After 39-year-old engineer Matt McKeown was diagnosed with the neurodegenerative disease ALS, he quickly bought and built as many tools as he could to try and make up for his weakening muscles.
When McKeown's fingertips became paralyzed, he started to grip things with pliers, for instance. Eventually, he built himself a personal assistant robot to help him feed himself when he could no longer grip silverware, the Detroit Free Press reports. The robot, which can scoop up food for McKeown or help him drink water, came from a need to remain as independent and self-sustaining as possible — without shelling out thousands of dollars for a commercial version.
McKeown's robot, which he built with the help of a friend, cost just $300, according to the Detroit Free Press. Consumer assistive feeding robots available for purchase can cost up to 20 times that amount, making it an unrealistic purchase for many people living with ALS.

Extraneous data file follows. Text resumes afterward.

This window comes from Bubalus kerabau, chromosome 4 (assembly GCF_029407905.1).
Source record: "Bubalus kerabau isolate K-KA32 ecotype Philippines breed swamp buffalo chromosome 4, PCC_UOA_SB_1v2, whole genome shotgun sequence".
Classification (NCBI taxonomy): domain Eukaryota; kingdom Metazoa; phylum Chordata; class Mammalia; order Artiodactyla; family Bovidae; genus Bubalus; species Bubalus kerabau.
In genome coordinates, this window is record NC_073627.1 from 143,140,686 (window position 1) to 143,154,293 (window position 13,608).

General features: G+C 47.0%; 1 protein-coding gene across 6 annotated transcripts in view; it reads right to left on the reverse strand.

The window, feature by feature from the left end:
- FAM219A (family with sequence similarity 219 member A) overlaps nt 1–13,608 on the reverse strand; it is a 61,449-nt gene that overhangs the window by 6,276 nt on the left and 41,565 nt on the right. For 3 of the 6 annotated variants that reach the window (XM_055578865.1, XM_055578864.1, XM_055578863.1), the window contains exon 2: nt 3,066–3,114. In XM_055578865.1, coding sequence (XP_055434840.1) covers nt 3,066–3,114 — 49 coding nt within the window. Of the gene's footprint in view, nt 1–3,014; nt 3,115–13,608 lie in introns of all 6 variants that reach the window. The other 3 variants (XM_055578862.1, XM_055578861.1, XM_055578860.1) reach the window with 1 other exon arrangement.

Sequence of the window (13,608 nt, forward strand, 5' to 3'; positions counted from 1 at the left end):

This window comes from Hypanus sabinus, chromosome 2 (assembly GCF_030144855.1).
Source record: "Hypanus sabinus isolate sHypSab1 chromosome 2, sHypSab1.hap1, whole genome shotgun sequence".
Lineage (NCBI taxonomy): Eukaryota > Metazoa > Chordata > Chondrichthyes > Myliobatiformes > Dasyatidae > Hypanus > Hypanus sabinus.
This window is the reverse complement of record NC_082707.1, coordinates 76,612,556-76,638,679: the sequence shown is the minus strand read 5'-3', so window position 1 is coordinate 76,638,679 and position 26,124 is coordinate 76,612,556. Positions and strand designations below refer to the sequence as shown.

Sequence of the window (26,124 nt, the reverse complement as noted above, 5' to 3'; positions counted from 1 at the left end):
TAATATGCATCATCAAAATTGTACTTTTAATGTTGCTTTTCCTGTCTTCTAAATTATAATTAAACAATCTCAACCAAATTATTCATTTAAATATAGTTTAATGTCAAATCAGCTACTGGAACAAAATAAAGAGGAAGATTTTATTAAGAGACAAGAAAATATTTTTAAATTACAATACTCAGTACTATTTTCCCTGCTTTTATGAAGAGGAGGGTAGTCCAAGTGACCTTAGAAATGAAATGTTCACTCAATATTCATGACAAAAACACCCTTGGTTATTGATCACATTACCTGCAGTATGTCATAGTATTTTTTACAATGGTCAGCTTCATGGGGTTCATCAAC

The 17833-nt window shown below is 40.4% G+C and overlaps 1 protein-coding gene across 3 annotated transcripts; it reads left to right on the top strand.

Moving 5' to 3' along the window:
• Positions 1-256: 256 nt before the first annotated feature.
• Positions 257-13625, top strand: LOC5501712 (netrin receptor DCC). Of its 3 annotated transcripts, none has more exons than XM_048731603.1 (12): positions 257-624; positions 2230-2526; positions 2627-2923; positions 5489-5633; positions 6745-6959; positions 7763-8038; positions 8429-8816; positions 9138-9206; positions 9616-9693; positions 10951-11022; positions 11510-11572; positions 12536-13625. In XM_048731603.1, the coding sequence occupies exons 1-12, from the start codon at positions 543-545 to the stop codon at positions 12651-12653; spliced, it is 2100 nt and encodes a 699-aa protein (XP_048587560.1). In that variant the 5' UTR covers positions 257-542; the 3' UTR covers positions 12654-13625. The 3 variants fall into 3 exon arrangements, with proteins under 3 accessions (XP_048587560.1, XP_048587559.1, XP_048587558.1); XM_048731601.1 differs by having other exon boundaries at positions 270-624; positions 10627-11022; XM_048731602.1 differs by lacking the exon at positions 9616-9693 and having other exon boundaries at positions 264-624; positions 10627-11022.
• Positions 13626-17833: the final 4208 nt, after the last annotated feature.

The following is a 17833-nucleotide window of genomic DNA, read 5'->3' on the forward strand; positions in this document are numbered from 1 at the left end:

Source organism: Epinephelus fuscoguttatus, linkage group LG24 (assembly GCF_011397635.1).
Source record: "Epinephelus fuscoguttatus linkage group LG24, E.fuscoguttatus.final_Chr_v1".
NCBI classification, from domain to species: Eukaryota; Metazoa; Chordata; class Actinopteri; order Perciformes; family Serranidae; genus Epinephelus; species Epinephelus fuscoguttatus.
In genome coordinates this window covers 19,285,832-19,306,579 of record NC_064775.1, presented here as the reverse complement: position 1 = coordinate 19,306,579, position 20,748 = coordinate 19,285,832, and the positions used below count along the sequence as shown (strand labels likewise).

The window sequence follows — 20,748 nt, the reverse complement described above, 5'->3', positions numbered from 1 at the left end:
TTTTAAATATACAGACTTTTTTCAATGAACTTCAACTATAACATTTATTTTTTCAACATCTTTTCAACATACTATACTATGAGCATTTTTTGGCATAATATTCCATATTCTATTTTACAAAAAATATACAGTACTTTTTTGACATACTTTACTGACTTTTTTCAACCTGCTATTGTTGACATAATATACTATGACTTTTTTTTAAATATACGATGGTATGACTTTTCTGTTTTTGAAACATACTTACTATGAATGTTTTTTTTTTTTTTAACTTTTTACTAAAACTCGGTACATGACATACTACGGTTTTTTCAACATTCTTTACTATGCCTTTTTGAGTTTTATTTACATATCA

"It just seemed wrong to charge that much for something that could be so helpful so that’s why I decided to do it myself with the help of my very talented friend," McKeown told Detroit Free Press.
Aside from his own robot, McKeown has been participating in clinical research and also cataloging the various tools that he's been able to use to help him maintain his independence so that others with the disease might be able to follow suit.
"There’s no hope of a cure or finding a better drug at this point, but you just want to try to make the future better than the present," McKeown told the Detroit Free Press.
READ MORE: When this Michigan man with ALS couldn't feed himself anymore, he built his own feeding robot [Detroit Free Press]
More on assistive robotics: This Autonomous Robot Arm Feeds People Who Can’t Feed Themselves